NAM ready to rise from the ashes

Annual meeting slated for CamBay later this month

By CHRIS WINDEYER

Leona Aglukkaq, then Nunavut’s health and social services minister, speaks to the annual general meeting of the Nunavut Association of Municipalities in Iqaluit in May, 2007. She’s to travel to Cambridge Bay later this month as federal health minister to speak to NAM’s 2009 meeting.


Leona Aglukkaq, then Nunavut’s health and social services minister, speaks to the annual general meeting of the Nunavut Association of Municipalities in Iqaluit in May, 2007. She’s to travel to Cambridge Bay later this month as federal health minister to speak to NAM’s 2009 meeting. (FILE PHOTO)

After a year in the wilderness, the Nunavut Association of Municipalities hopes to get back on its feet with an annual general meeting in Cambridge Bay at the end of the month.

The organization, which has been foundering since last fall, after the departure of former CEO Lynda Gunn, and later, two other staff vacancies, has an AGM scheduled for Aug. 25 to 27.

“In general, the theme [of the meeting] is rebuilding the organization,” said office administrator Abraham Tagalik.

He said the organization’s board is finalizing an agenda for the meeting, which will also see elections for board positions. NAM has hired Mike Courtney, Iqaluit’s former recreation director to coordinate the meeting.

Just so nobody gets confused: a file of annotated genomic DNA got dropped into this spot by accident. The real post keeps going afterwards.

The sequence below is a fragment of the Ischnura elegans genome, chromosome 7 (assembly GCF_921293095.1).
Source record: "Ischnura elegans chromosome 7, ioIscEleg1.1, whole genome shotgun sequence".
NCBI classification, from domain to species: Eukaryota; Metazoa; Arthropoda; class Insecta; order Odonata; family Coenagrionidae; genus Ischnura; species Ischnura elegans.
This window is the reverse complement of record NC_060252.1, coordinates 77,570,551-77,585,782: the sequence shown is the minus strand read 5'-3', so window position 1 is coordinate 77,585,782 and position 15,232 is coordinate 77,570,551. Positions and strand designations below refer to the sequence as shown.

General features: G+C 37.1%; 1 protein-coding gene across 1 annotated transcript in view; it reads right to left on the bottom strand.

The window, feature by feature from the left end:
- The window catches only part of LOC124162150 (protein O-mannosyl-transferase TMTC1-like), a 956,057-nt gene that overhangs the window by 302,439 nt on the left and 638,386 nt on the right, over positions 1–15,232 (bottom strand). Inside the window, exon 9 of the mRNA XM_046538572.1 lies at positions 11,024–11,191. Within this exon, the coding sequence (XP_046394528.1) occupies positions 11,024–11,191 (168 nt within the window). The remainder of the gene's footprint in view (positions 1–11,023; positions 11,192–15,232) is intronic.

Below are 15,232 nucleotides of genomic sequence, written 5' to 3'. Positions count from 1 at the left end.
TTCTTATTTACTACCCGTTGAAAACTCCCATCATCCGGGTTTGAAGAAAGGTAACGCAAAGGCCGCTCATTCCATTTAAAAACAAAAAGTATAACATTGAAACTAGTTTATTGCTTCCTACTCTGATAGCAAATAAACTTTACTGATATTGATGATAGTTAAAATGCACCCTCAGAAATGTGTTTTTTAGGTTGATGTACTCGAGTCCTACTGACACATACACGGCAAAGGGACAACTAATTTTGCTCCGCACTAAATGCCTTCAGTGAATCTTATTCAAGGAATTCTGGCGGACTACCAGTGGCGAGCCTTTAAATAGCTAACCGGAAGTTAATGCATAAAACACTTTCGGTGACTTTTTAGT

Typically, NAM’s annual get-together is held in May, but problems with staffing and bookkeeping forced the delay.

The Department of Community and Government Services took NAM under its wing earlier this year and is helping the organization sort out its financial records. In June, CGS assistant deputy minister Shawn Maley told Nunatsiaq News that work should be finished by the time NAM’s annual meeting rolls around.

Maley wasn’t immediately available for comment Tuesday.

But Tagalik said NAM is now looking to hire a new CEO, although that won’t happen until after the AGM.

“The new CEO will come to at least a functional organization that’s running,” he said. “At least the AGM will be out of the way as well, so they’ll have [a] direction to go.”

NAM’s membership is also complete once again: Tagalik said Baker Lake is back in the fold after leaving in 2008. The hamlet left in 2008 over concerns the organization wasn’t doing enough for its membership.

Delegates may also discuss new rules governing how hamlets can decide to withdraw from the organization, Tagalik said.

But Tagalik that doesn’t mean all communities will have representation at the meetings because the cost of travel, and the fact that it could be as much as a two-week journey for some officials, mean some hamlets may not be able to attend.

Scheduled to speak at the meeting are Leona Aglukkaq, the federal health minister and Nunavut’s MP, Keith Peterson, the finance and justice minister, and CGS minister Lorne Kusugak, Tagalik said.

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